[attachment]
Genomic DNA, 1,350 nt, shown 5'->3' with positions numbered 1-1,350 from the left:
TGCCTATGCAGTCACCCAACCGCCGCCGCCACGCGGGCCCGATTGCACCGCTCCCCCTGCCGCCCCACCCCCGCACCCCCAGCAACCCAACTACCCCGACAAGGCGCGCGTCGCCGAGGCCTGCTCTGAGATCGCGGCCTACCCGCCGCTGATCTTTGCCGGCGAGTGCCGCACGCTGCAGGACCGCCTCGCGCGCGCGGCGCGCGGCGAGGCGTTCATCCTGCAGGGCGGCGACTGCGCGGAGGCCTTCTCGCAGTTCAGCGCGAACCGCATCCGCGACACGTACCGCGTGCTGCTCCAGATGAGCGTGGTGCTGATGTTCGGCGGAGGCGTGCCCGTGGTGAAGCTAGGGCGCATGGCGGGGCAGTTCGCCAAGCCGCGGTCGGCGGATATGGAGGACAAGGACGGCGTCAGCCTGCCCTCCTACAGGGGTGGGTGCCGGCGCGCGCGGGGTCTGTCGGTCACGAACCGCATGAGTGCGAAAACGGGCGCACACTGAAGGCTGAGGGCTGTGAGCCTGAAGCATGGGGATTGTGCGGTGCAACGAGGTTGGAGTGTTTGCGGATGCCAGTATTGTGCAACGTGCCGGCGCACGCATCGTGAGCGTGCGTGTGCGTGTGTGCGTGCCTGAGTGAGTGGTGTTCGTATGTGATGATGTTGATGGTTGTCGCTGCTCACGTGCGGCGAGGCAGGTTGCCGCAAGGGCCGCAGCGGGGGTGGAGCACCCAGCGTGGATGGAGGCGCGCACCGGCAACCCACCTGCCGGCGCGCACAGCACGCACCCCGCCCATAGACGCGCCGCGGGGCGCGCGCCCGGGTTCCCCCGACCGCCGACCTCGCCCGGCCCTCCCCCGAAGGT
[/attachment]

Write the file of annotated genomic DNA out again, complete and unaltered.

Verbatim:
Genomic DNA, 1,350 nt, shown 5'->3' with positions numbered 1-1,350 from the left:
TGCCTATGCAGTCACCCAACCGCCGCCGCCACGCGGGCCCGATTGCACCGCTCCCCCTGCCGCCCCACCCCCGCACCCCCAGCAACCCAACTACCCCGACAAGGCGCGCGTCGCCGAGGCCTGCTCTGAGATCGCGGCCTACCCGCCGCTGATCTTTGCCGGCGAGTGCCGCACGCTGCAGGACCGCCTCGCGCGCGCGGCGCGCGGCGAGGCGTTCATCCTGCAGGGCGGCGACTGCGCGGAGGCCTTCTCGCAGTTCAGCGCGAACCGCATCCGCGACACGTACCGCGTGCTGCTCCAGATGAGCGTGGTGCTGATGTTCGGCGGAGGCGTGCCCGTGGTGAAGCTAGGGCGCATGGCGGGGCAGTTCGCCAAGCCGCGGTCGGCGGATATGGAGGACAAGGACGGCGTCAGCCTGCCCTCCTACAGGGGTGGGTGCCGGCGCGCGCGGGGTCTGTCGGTCACGAACCGCATGAGTGCGAAAACGGGCGCACACTGAAGGCTGAGGGCTGTGAGCCTGAAGCATGGGGATTGTGCGGTGCAACGAGGTTGGAGTGTTTGCGGATGCCAGTATTGTGCAACGTGCCGGCGCACGCATCGTGAGCGTGCGTGTGCGTGTGTGCGTGCCTGAGTGAGTGGTGTTCGTATGTGATGATGTTGATGGTTGTCGCTGCTCACGTGCGGCGAGGCAGGTTGCCGCAAGGGCCGCAGCGGGGGTGGAGCACCCAGCGTGGATGGAGGCGCGCACCGGCAACCCACCTGCCGGCGCGCACAGCACGCACCCCGCCCATAGACGCGCCGCGGGGCGCGCGCCCGGGTTCCCCCGACCGCCGACCTCGCCCGGCCCTCCCCCGAAGGT